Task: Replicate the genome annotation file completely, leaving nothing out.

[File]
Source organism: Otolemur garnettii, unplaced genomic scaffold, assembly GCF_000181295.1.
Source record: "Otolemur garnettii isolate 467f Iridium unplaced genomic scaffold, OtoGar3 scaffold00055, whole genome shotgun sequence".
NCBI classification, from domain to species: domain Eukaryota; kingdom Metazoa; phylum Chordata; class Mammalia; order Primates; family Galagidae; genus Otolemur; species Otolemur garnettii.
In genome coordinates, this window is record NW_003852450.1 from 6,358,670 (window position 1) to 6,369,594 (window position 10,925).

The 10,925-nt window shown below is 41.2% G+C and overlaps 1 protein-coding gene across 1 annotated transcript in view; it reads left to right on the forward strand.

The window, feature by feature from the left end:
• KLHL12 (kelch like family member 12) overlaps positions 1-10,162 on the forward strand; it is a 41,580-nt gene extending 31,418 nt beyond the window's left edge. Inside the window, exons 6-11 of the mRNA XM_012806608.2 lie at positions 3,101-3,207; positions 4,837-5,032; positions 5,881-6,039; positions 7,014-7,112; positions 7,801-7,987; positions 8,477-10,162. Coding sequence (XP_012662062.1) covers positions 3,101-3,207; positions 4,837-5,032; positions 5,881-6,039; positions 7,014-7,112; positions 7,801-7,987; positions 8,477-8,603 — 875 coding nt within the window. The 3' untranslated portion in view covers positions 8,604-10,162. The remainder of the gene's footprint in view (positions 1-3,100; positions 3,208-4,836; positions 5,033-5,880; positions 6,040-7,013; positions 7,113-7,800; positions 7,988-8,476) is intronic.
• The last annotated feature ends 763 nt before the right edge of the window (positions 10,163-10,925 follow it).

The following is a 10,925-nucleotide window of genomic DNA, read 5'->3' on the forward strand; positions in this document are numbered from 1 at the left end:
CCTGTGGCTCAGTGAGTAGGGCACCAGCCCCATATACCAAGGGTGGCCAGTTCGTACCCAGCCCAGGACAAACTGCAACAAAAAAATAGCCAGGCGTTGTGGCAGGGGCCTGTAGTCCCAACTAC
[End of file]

Source organism: Otolemur garnettii, unplaced genomic scaffold, assembly GCF_000181295.1.
Source record: "Otolemur garnettii isolate 467f Iridium unplaced genomic scaffold, OtoGar3 scaffold00055, whole genome shotgun sequence".
NCBI classification, from domain to species: domain Eukaryota; kingdom Metazoa; phylum Chordata; class Mammalia; order Primates; family Galagidae; genus Otolemur; species Otolemur garnettii.
In genome coordinates, this window is record NW_003852450.1 from 6,358,670 (window position 1) to 6,369,594 (window position 10,925).

The 10,925-nt window shown below is 41.2% G+C and overlaps 1 protein-coding gene across 1 annotated transcript in view; it reads left to right on the forward strand.

The window, feature by feature from the left end:
• KLHL12 (kelch like family member 12) overlaps positions 1-10,162 on the forward strand; it is a 41,580-nt gene extending 31,418 nt beyond the window's left edge. Inside the window, exons 6-11 of the mRNA XM_012806608.2 lie at positions 3,101-3,207; positions 4,837-5,032; positions 5,881-6,039; positions 7,014-7,112; positions 7,801-7,987; positions 8,477-10,162. Coding sequence (XP_012662062.1) covers positions 3,101-3,207; positions 4,837-5,032; positions 5,881-6,039; positions 7,014-7,112; positions 7,801-7,987; positions 8,477-8,603 — 875 coding nt within the window. The 3' untranslated portion in view covers positions 8,604-10,162. The remainder of the gene's footprint in view (positions 1-3,100; positions 3,208-4,836; positions 5,033-5,880; positions 6,040-7,013; positions 7,113-7,800; positions 7,988-8,476) is intronic.
• The last annotated feature ends 763 nt before the right edge of the window (positions 10,163-10,925 follow it).

The following is a 10,925-nucleotide window of genomic DNA, read 5'->3' on the forward strand; positions in this document are numbered from 1 at the left end:
CCTGTGGCTCAGTGAGTAGGGCACCAGCCCCATATACCAAGGGTGGCCAGTTCGTACCCAGCCCAGGACAAACTGCAACAAAAAAATAGCCAGGCGTTGTGGCAGGGGCCTGTAGTCCCAACTAC